My state teachers’ union asked me to reflect on my experience flipping my classroom. Here’s what I wrote to explain both what I love about it and what it can never replace. Choice snippets up front, and then the whole thing after the jump.
Flipped classrooms give students control over their own pace of consumption. They can watch me at regular speed or at 2x or, if they’re already confident about this topic, they can roll the dice and skip a lecture at their own risk. They can rewind, re-watch, and skip ahead as they’d like. Students don’t have to feel self-conscious about consuming new material slowly, nor do they have to feel the boredom of waiting for the rest of the class to catch up when they are ready to press on. And because students submit initial questions asynchronously, I can elevate the voices and insightful contributions of girls who — for whatever reason — might not otherwise have spoken up in a live-fire STEM classroom setting.
Learning is a fundamentally social activity. For thousands of years, young people have learned with others, and I blanch at “innovations” that shake this basic fact about the way kids develop. There is something special about experiencing a new idea for the first time with a room full of other people — something electric that is hard to capture if everyone has already seen the big idea independently and you’re just fine-tuning it as a group.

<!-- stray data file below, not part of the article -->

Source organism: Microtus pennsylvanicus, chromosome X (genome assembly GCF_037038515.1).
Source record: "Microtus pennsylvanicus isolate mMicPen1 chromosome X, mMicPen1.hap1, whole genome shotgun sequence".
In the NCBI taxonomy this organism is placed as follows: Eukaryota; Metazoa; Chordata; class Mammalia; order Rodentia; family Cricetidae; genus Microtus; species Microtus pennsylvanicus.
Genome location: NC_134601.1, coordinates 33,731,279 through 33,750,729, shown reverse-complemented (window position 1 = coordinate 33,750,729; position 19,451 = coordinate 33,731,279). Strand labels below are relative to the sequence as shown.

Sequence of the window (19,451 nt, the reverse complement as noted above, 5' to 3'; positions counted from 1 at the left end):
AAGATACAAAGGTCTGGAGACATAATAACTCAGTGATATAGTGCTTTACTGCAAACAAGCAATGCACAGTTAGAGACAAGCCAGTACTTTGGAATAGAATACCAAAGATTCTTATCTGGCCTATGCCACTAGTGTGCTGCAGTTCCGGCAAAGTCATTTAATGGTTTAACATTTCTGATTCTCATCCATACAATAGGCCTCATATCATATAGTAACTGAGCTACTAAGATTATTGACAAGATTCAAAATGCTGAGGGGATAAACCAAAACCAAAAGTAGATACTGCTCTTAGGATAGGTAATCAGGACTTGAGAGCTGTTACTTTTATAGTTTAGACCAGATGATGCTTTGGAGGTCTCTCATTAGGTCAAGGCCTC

Sometimes, during work time, I used to interpret pin-drop silence and 100% engagement in my classroom as the sign that I had done something right and had designed an activity that gave every student an entry point and a path forward regardless of her/his level of prior knowledge.
Now, that mostly makes me nervous. Why isn’t anyone talking about anything? Why isn’t anyone laughing? Why isn’t anyone asking anyone else for help? I’ve played a lot with the flipped classroom structure over the past few years and it has yielded plenty of impressive benefits. But it can never replace the special magic that a skilled teacher can conjure at the whiteboard, pin-pricking students’ brains for the first time with a brand new idea.